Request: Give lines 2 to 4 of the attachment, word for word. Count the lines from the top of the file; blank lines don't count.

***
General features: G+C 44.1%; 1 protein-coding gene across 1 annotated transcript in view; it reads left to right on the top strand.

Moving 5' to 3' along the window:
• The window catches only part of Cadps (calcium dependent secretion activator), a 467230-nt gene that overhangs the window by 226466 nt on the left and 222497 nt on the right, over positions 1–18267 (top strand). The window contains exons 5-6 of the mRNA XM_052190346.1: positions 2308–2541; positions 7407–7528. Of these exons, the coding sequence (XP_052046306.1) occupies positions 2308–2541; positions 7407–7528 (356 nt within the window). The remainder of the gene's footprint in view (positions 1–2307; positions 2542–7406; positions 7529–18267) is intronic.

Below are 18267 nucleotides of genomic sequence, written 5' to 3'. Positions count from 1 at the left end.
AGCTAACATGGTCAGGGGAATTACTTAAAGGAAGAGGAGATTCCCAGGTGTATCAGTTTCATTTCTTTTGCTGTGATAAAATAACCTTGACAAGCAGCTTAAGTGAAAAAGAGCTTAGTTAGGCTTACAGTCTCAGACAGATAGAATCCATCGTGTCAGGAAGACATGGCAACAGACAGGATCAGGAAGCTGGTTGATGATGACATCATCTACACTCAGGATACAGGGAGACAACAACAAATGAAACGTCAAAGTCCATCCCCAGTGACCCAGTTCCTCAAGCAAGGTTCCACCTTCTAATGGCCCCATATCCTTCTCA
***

Moving 5' to 3' along the window:
• The window catches only part of Cadps (calcium dependent secretion activator), a 467230-nt gene that overhangs the window by 226466 nt on the left and 222497 nt on the right, over positions 1–18267 (top strand). The window contains exons 5-6 of the mRNA XM_052190346.1: positions 2308–2541; positions 7407–7528. Of these exons, the coding sequence (XP_052046306.1) occupies positions 2308–2541; positions 7407–7528 (356 nt within the window). The remainder of the gene's footprint in view (positions 1–2307; positions 2542–7406; positions 7529–18267) is intronic.

Below are 18267 nucleotides of genomic sequence, written 5' to 3'. Positions count from 1 at the left end.